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Showing posts from November, 2010

And Another Thing About Spiritual Authority...

And another thing...

I remember my daughter's teenage years.  You would not know it to meet her now--she's poised, charming, generous, clearly intelligent and lovely.  But her teenage years were scary ones for us, her parents.  (More than average, I think.)

I have a gift for guilt and worry, insecurity and obsessiveness.  And I clearly remember when I realized that I just had to set that aside.

It didn't matter if it was all my fault, or not.  It didn't matter if I was a terrible mother.  It didn't matter if she was going to hate me or blame me or if I was going to hate or blame myself.  The  only thing that mattered, the only thing, was the question, what do I do now?

What am I supposed to do, what will be in any way helpful, now, today, to help my kid survive being an adolescent?

Spiritual authority is like that.  It's about when you don't have the luxury of blaming yourself, or worrying about whether or not you're adequate or lovable.  You have to se…

How Are We Doing? A Six Months' Checkup

As of November 26, 2010, six months into our plastic fast, Peter and I have produced a total of 13 lbs., 7 oz. of plastic waste.

By a reasonable estimate, that puts us at about 17% of the average rate of waste production for the United States, though we may be generating plastic waste at a rate of only 7% of the average, depending on which set of numbers you choose to use for the average amount of plastic waste per capita.

For instance, Beth Terry, of Fake Plastic Fish estimates that Americans produce between 85 and 128 pounds of plastic waste per person per year--based on EPA data for residential plastic use in 2008.

The University of Oregon's estimate is a bit higher: "Every American uses almost 200 pounds of plastic in a year--60 pounds of it for packaging." (Source: San Diego County Office of Education, cited in University of Oregon Campus Recycling page).

So how are we doing? Better than we could be, though not as well as we might like. Beth Terry, for…

Spiritual Authority

About a month ago, near the end of meeting for worship, I felt something rising up in me and nudging me for attention.

Sometimes a leading is a deep, powerful, physical thing.  When I was a teen, I used to go out sailing on a sailfish with a single piece of wood, a daggerboard, that was thrust through the heart of the little boat to act as its keel.  In a strong wind, you could hear and feel that keel moaning and keening with the work it had to do, keeping the boat headed where the rudder directed it.

Some leadings are like that--almost unmistakable piercings of the heart that power us forward.

Others are lighter, gentler, and more subtle.  At times I have thought of myself in worship as feeling like a cork, floating lightly and easily, able to respond to the lightest of touches, moving here or there at a mere breath.  At such times, I may feel drawn to talk to this person or that, not even perhaps knowing why, just that it's what's right to do.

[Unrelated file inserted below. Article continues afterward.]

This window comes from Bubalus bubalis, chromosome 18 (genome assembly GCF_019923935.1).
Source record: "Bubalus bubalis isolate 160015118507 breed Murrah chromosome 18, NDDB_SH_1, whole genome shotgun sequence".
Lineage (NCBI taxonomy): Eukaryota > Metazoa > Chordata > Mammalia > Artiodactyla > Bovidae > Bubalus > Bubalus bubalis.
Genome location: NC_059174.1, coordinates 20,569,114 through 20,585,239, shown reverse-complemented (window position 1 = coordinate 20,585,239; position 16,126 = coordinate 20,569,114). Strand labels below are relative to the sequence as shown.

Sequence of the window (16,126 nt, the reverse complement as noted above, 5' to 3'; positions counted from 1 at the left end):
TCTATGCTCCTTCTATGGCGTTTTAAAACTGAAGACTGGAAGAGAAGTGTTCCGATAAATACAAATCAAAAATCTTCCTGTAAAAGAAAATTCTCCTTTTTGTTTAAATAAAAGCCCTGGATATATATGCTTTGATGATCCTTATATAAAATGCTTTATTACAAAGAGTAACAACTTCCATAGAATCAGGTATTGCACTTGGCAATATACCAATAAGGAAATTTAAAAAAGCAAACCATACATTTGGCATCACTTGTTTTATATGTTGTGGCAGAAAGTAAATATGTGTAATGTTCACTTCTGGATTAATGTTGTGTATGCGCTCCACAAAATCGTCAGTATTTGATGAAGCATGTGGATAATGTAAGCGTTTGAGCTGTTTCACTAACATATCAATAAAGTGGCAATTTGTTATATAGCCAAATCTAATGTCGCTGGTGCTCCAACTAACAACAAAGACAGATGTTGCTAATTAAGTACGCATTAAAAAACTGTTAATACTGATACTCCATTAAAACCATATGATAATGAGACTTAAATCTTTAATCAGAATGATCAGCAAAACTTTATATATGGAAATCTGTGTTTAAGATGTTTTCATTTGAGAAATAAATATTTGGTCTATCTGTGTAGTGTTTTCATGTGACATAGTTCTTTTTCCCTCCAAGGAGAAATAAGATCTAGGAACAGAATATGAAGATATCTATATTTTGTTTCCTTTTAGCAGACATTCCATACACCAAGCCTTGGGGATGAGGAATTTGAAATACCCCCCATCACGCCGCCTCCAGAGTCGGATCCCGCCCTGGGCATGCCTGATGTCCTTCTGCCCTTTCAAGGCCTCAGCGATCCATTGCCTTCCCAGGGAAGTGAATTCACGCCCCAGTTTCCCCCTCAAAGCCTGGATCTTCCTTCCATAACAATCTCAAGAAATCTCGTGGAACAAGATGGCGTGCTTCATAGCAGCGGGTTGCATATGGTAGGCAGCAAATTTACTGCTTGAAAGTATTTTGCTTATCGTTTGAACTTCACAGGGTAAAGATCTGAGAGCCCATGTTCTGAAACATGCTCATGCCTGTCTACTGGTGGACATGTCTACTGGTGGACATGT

Those leadings are delicate nud…

On Hunting

On Saturday morning, Peter and I put on our blaze orange vests, and took a walk together in the woods behind our house.

There's an old woods road back there, maintained by the local snow mobile club, and used by the vocational school's forestry program, as well as various hikers and hunters.  Since bear season is in progress now, I often see a jeep parked at the top of the V.A. Center's access road, the most common point of entry.  There's a muddy spot there made by the action of tires coming and going, but otherwise, the road is paved with leaves, generally in a loose, ruffled layer.

When we were out this morning, however, we noted that the leaves were flattened--clearly there had been vehicles driving farther along the road than is normally the case.

There were other signs to be read in the road, too.  I'd told Peter of a recent discovery, of a scenic outlook off a spur trail, an abandoned logging road that branched away from the main woods road to the east, and …

November

I've been home the last two days, yesterday on family business, and today because it is a school holiday.
I got to make soup, and bake a cake to freeze in slices for snacks next week, and tend my indoor garden.  And the day was mild and sunny, and I woke up very early, so I was able to wash a week's worth of laundry and hang it outside to dry one last time.
My dog is always very happy when I am drying laundry outside.  He gallops alongside me as I walk across the yard to the clothesline, and lolls about munching the grass--or rolling in it--as I clip socks and tee shirts onto the line.
Sometimes we stop together and peer overhead, or into the woods, at mysterious rustling animals or the wild cold calling of geese passing by.
There is a quiet to November.  After the flurry and rush of September and October, November's hush is a surprise and a relief.  Parent conferences, in-service days, school holidays and Thanksgiving punctuate the school year, but it's more than that.  I…